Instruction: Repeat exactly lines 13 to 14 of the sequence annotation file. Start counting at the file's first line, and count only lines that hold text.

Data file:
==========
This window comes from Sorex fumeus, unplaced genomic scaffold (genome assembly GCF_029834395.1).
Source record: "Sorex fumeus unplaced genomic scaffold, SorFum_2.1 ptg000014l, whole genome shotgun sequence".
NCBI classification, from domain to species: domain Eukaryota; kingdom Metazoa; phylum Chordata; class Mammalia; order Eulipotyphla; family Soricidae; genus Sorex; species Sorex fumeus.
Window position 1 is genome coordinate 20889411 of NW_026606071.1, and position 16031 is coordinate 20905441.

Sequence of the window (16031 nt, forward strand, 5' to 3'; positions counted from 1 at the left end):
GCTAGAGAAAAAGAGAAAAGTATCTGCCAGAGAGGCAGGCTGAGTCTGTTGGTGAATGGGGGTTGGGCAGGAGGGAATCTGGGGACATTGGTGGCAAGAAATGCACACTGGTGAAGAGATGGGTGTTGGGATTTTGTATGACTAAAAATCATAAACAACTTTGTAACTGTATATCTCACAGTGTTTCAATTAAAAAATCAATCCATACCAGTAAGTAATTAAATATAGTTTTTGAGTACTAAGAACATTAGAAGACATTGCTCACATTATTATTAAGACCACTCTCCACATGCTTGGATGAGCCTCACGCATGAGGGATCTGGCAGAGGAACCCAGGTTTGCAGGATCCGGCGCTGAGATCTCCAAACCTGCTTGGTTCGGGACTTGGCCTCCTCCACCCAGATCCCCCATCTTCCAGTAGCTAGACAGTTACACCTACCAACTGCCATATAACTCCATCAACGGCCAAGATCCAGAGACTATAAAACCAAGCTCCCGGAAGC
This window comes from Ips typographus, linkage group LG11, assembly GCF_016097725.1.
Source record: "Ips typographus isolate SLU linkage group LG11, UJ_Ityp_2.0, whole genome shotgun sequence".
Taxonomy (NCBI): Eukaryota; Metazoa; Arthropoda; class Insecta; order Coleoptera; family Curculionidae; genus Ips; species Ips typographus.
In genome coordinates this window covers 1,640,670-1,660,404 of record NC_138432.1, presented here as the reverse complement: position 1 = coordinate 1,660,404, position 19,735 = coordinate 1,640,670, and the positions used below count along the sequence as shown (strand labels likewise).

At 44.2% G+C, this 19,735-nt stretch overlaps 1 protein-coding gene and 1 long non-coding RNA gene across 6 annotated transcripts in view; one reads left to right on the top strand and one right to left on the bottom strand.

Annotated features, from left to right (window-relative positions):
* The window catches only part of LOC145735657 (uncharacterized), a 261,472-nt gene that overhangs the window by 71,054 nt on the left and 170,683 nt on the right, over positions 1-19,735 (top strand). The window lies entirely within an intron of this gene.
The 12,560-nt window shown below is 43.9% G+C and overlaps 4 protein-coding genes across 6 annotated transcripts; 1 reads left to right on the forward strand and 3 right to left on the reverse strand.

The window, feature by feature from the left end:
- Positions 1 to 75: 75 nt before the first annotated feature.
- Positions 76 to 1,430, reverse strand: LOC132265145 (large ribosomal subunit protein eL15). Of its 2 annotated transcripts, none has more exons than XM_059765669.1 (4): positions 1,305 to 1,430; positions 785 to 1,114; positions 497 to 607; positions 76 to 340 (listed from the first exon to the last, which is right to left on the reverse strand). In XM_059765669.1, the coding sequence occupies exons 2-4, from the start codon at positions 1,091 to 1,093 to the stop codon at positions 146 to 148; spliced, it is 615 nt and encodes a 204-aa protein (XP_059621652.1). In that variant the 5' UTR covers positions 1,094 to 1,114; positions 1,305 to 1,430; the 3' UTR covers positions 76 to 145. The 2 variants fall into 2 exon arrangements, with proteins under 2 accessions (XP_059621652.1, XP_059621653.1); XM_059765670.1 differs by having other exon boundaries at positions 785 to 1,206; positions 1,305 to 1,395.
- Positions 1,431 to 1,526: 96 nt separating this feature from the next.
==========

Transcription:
* The window catches only part of LOC145735657 (uncharacterized), a 261,472-nt gene that overhangs the window by 71,054 nt on the left and 170,683 nt on the right, over positions 1-19,735 (top strand). The window lies entirely within an intron of this gene.
The 12,560-nt window shown below is 43.9% G+C and overlaps 4 protein-coding genes across 6 annotated transcripts; 1 reads left to right on the forward strand and 3 right to left on the reverse strand.